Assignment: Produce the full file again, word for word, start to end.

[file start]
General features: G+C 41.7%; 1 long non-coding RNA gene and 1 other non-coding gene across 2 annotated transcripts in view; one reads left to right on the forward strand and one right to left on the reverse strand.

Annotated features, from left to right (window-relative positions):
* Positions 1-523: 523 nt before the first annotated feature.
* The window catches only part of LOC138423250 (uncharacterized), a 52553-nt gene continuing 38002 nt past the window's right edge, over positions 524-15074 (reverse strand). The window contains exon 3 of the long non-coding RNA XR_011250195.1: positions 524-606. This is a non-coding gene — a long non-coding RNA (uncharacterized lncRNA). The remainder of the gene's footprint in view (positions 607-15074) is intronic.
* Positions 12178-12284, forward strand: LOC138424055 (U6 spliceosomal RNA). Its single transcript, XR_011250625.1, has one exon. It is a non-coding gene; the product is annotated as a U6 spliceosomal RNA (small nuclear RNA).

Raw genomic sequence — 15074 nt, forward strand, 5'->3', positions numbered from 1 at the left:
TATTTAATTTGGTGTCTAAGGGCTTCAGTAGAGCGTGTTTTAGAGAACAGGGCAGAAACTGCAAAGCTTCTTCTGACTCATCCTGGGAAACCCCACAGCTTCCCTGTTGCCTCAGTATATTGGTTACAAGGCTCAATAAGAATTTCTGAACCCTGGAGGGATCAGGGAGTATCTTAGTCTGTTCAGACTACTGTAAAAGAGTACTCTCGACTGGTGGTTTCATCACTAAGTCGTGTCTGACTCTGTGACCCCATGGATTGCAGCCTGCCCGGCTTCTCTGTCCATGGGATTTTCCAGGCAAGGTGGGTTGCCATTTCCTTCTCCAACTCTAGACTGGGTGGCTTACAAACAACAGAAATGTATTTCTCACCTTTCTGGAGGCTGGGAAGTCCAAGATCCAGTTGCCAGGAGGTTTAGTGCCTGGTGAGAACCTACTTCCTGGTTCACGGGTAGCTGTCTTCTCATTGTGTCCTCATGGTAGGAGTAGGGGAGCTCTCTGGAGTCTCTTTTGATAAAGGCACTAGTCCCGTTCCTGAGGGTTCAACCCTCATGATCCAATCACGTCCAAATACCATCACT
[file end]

General features: G+C 41.7%; 1 long non-coding RNA gene and 1 other non-coding gene across 2 annotated transcripts in view; one reads left to right on the forward strand and one right to left on the reverse strand.

Annotated features, from left to right (window-relative positions):
* Positions 1-523: 523 nt before the first annotated feature.
* The window catches only part of LOC138423250 (uncharacterized), a 52553-nt gene continuing 38002 nt past the window's right edge, over positions 524-15074 (reverse strand). The window contains exon 3 of the long non-coding RNA XR_011250195.1: positions 524-606. This is a non-coding gene — a long non-coding RNA (uncharacterized lncRNA). The remainder of the gene's footprint in view (positions 607-15074) is intronic.
* Positions 12178-12284, forward strand: LOC138424055 (U6 spliceosomal RNA). Its single transcript, XR_011250625.1, has one exon. It is a non-coding gene; the product is annotated as a U6 spliceosomal RNA (small nuclear RNA).

Raw genomic sequence — 15074 nt, forward strand, 5'->3', positions numbered from 1 at the left:
TATTTAATTTGGTGTCTAAGGGCTTCAGTAGAGCGTGTTTTAGAGAACAGGGCAGAAACTGCAAAGCTTCTTCTGACTCATCCTGGGAAACCCCACAGCTTCCCTGTTGCCTCAGTATATTGGTTACAAGGCTCAATAAGAATTTCTGAACCCTGGAGGGATCAGGGAGTATCTTAGTCTGTTCAGACTACTGTAAAAGAGTACTCTCGACTGGTGGTTTCATCACTAAGTCGTGTCTGACTCTGTGACCCCATGGATTGCAGCCTGCCCGGCTTCTCTGTCCATGGGATTTTCCAGGCAAGGTGGGTTGCCATTTCCTTCTCCAACTCTAGACTGGGTGGCTTACAAACAACAGAAATGTATTTCTCACCTTTCTGGAGGCTGGGAAGTCCAAGATCCAGTTGCCAGGAGGTTTAGTGCCTGGTGAGAACCTACTTCCTGGTTCACGGGTAGCTGTCTTCTCATTGTGTCCTCATGGTAGGAGTAGGGGAGCTCTCTGGAGTCTCTTTTGATAAAGGCACTAGTCCCGTTCCTGAGGGTTCAACCCTCATGATCCAATCACGTCCAAATACCATCACT